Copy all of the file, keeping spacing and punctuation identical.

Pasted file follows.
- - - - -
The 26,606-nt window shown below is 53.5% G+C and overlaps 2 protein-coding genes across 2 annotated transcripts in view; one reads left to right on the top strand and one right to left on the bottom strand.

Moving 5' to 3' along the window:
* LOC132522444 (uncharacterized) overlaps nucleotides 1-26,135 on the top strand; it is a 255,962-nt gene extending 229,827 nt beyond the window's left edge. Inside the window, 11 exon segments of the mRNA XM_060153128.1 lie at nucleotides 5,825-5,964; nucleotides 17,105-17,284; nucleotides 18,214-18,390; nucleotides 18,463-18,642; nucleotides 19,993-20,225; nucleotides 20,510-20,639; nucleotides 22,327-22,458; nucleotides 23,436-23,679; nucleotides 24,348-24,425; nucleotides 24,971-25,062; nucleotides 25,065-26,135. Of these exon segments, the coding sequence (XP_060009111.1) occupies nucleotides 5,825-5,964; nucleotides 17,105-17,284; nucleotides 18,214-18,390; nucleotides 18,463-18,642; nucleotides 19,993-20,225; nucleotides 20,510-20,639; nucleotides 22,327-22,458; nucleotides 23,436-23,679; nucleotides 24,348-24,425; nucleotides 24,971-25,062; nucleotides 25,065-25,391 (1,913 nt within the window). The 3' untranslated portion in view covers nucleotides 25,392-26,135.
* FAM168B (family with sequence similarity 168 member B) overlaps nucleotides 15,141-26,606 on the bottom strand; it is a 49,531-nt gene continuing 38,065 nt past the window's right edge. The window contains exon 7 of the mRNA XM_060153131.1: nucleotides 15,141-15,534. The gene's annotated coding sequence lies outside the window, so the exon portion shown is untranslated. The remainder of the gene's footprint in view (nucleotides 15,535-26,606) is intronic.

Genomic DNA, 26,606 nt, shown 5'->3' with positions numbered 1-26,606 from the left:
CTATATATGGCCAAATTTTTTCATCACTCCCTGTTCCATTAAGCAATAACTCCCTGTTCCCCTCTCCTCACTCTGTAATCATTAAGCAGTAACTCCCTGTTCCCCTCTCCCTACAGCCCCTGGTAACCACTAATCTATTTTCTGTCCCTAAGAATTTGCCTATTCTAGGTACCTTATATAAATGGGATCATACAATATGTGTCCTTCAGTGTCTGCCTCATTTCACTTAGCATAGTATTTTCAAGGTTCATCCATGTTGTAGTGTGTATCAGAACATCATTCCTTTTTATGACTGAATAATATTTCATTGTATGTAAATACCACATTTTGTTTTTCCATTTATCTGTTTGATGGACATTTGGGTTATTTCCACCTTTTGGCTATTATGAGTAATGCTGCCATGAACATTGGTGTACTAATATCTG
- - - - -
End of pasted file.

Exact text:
The 26,606-nt window shown below is 53.5% G+C and overlaps 2 protein-coding genes across 2 annotated transcripts in view; one reads left to right on the top strand and one right to left on the bottom strand.

Moving 5' to 3' along the window:
* LOC132522444 (uncharacterized) overlaps nucleotides 1-26,135 on the top strand; it is a 255,962-nt gene extending 229,827 nt beyond the window's left edge. Inside the window, 11 exon segments of the mRNA XM_060153128.1 lie at nucleotides 5,825-5,964; nucleotides 17,105-17,284; nucleotides 18,214-18,390; nucleotides 18,463-18,642; nucleotides 19,993-20,225; nucleotides 20,510-20,639; nucleotides 22,327-22,458; nucleotides 23,436-23,679; nucleotides 24,348-24,425; nucleotides 24,971-25,062; nucleotides 25,065-26,135. Of these exon segments, the coding sequence (XP_060009111.1) occupies nucleotides 5,825-5,964; nucleotides 17,105-17,284; nucleotides 18,214-18,390; nucleotides 18,463-18,642; nucleotides 19,993-20,225; nucleotides 20,510-20,639; nucleotides 22,327-22,458; nucleotides 23,436-23,679; nucleotides 24,348-24,425; nucleotides 24,971-25,062; nucleotides 25,065-25,391 (1,913 nt within the window). The 3' untranslated portion in view covers nucleotides 25,392-26,135.
* FAM168B (family with sequence similarity 168 member B) overlaps nucleotides 15,141-26,606 on the bottom strand; it is a 49,531-nt gene continuing 38,065 nt past the window's right edge. The window contains exon 7 of the mRNA XM_060153131.1: nucleotides 15,141-15,534. The gene's annotated coding sequence lies outside the window, so the exon portion shown is untranslated. The remainder of the gene's footprint in view (nucleotides 15,535-26,606) is intronic.

Genomic DNA, 26,606 nt, shown 5'->3' with positions numbered 1-26,606 from the left:
CTATATATGGCCAAATTTTTTCATCACTCCCTGTTCCATTAAGCAATAACTCCCTGTTCCCCTCTCCTCACTCTGTAATCATTAAGCAGTAACTCCCTGTTCCCCTCTCCCTACAGCCCCTGGTAACCACTAATCTATTTTCTGTCCCTAAGAATTTGCCTATTCTAGGTACCTTATATAAATGGGATCATACAATATGTGTCCTTCAGTGTCTGCCTCATTTCACTTAGCATAGTATTTTCAAGGTTCATCCATGTTGTAGTGTGTATCAGAACATCATTCCTTTTTATGACTGAATAATATTTCATTGTATGTAAATACCACATTTTGTTTTTCCATTTATCTGTTTGATGGACATTTGGGTTATTTCCACCTTTTGGCTATTATGAGTAATGCTGCCATGAACATTGGTGTACTAATATCTG